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Parenthood as Bad Theology

I am becoming the sermon I promised
           I would not deliver, a sackclothed shadow,

caricature wielding the finger of admonishment.
           Smoky entreaties, curly wisps of logic
no cartographer could unwind because they could not

be drawn on dirt or cut through trees and stone
           flow from my mouth until words vanish,

leaving only the empty bubbles cartoonists draw
           above the heads of their characters before
they give them something funny to say.

To lose the religion of punch line and caption,
           I need to remember no one crossed the walked-thin

carpet of my childhood church believing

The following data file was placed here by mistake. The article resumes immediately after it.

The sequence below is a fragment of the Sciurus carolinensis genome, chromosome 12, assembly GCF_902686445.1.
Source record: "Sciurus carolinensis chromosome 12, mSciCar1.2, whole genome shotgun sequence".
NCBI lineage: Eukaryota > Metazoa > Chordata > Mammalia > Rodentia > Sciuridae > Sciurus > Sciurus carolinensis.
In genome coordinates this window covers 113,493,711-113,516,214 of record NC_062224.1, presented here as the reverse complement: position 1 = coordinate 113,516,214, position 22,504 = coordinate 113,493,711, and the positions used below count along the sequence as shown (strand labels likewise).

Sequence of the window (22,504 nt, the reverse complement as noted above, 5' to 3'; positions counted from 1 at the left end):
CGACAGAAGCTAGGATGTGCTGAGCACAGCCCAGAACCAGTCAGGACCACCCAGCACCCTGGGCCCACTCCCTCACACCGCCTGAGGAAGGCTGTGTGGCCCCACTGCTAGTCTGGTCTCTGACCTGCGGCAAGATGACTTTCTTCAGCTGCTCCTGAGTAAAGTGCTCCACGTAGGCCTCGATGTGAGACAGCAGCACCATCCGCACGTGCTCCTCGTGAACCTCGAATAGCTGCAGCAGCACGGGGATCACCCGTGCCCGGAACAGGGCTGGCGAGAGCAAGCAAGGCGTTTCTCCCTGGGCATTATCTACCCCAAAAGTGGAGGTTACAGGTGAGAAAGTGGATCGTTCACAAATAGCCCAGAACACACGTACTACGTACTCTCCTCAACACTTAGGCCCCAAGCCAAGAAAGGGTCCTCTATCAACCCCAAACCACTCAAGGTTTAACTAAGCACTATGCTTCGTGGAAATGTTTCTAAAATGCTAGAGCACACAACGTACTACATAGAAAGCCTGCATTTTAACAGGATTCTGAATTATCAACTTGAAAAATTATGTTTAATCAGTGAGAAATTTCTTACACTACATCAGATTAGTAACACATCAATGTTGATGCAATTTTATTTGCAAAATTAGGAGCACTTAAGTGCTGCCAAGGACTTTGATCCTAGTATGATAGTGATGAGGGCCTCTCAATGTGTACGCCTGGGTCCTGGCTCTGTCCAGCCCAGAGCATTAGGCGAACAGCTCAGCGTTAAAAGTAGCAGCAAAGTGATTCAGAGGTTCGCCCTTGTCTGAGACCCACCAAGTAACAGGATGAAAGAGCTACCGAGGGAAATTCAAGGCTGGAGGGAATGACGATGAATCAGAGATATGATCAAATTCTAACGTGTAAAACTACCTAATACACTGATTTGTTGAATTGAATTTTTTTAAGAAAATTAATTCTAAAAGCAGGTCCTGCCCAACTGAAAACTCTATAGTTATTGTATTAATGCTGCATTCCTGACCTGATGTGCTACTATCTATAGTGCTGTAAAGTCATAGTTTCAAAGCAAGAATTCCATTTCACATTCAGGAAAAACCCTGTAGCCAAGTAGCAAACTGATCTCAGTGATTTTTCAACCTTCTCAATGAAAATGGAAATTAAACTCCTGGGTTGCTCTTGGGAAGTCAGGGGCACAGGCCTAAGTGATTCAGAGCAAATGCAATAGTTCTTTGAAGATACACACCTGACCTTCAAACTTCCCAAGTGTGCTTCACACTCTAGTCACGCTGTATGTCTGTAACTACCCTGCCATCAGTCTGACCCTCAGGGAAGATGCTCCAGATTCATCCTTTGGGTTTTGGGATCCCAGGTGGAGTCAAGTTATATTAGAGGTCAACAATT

in instant salvation a second time. Instead I see
scars the savage mill blade left on the pews

where I sat, feel the weight of thin-leafed hymnals,
           how easy it was to believe in unmoving eternity

in a room where time seemed to kneel and never rise.
           The stained glass windows never showed us
the weather, their depictions of saints and apostles,

of Jesus cradling the lamb as off-kilter and unrealistic
           as the cartoons I still read each morning.

She won't need my testimony to know I fevered
           on Sundays, hoping my parents might
decide to skip church that day. She already understands

the arbitrary laws of families. A few more years
           of watching me wave my arms and babble

like a drunken cartoon character, empty circles
           of air floating from my mouth, and she will know
exactly the words she does not want to say.

Al Maginnes

Birmingham Poetry Review

Spring 2012

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